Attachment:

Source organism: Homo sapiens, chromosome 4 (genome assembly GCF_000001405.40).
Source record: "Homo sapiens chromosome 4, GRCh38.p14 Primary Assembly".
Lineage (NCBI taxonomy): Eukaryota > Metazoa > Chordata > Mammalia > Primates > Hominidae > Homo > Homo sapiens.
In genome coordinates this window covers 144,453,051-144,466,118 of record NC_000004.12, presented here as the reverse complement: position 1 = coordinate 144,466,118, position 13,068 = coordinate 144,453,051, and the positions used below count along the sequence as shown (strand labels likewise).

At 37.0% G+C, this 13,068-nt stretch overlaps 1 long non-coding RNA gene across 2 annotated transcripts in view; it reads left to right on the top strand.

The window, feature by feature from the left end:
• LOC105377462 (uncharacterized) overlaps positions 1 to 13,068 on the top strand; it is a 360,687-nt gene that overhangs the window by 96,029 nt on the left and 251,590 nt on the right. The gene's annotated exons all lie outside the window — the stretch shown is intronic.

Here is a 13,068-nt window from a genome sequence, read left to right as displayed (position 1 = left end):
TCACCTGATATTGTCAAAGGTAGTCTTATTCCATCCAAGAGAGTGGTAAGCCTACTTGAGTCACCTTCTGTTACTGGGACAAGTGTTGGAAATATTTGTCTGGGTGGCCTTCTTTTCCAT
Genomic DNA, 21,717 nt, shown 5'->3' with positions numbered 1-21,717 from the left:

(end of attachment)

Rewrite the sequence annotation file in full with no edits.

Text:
Source organism: Homo sapiens, chromosome 4 (genome assembly GCF_000001405.40).
Source record: "Homo sapiens chromosome 4, GRCh38.p14 Primary Assembly".
Lineage (NCBI taxonomy): Eukaryota > Metazoa > Chordata > Mammalia > Primates > Hominidae > Homo > Homo sapiens.
In genome coordinates this window covers 144,453,051-144,466,118 of record NC_000004.12, presented here as the reverse complement: position 1 = coordinate 144,466,118, position 13,068 = coordinate 144,453,051, and the positions used below count along the sequence as shown (strand labels likewise).

At 37.0% G+C, this 13,068-nt stretch overlaps 1 long non-coding RNA gene across 2 annotated transcripts in view; it reads left to right on the top strand.

The window, feature by feature from the left end:
• LOC105377462 (uncharacterized) overlaps positions 1 to 13,068 on the top strand; it is a 360,687-nt gene that overhangs the window by 96,029 nt on the left and 251,590 nt on the right. The gene's annotated exons all lie outside the window — the stretch shown is intronic.

Here is a 13,068-nt window from a genome sequence, read left to right as displayed (position 1 = left end):
TCACCTGATATTGTCAAAGGTAGTCTTATTCCATCCAAGAGAGTGGTAAGCCTACTTGAGTCACCTTCTGTTACTGGGACAAGTGTTGGAAATATTTGTCTGGGTGGCCTTCTTTTCCAT
Genomic DNA, 21,717 nt, shown 5'->3' with positions numbered 1-21,717 from the left: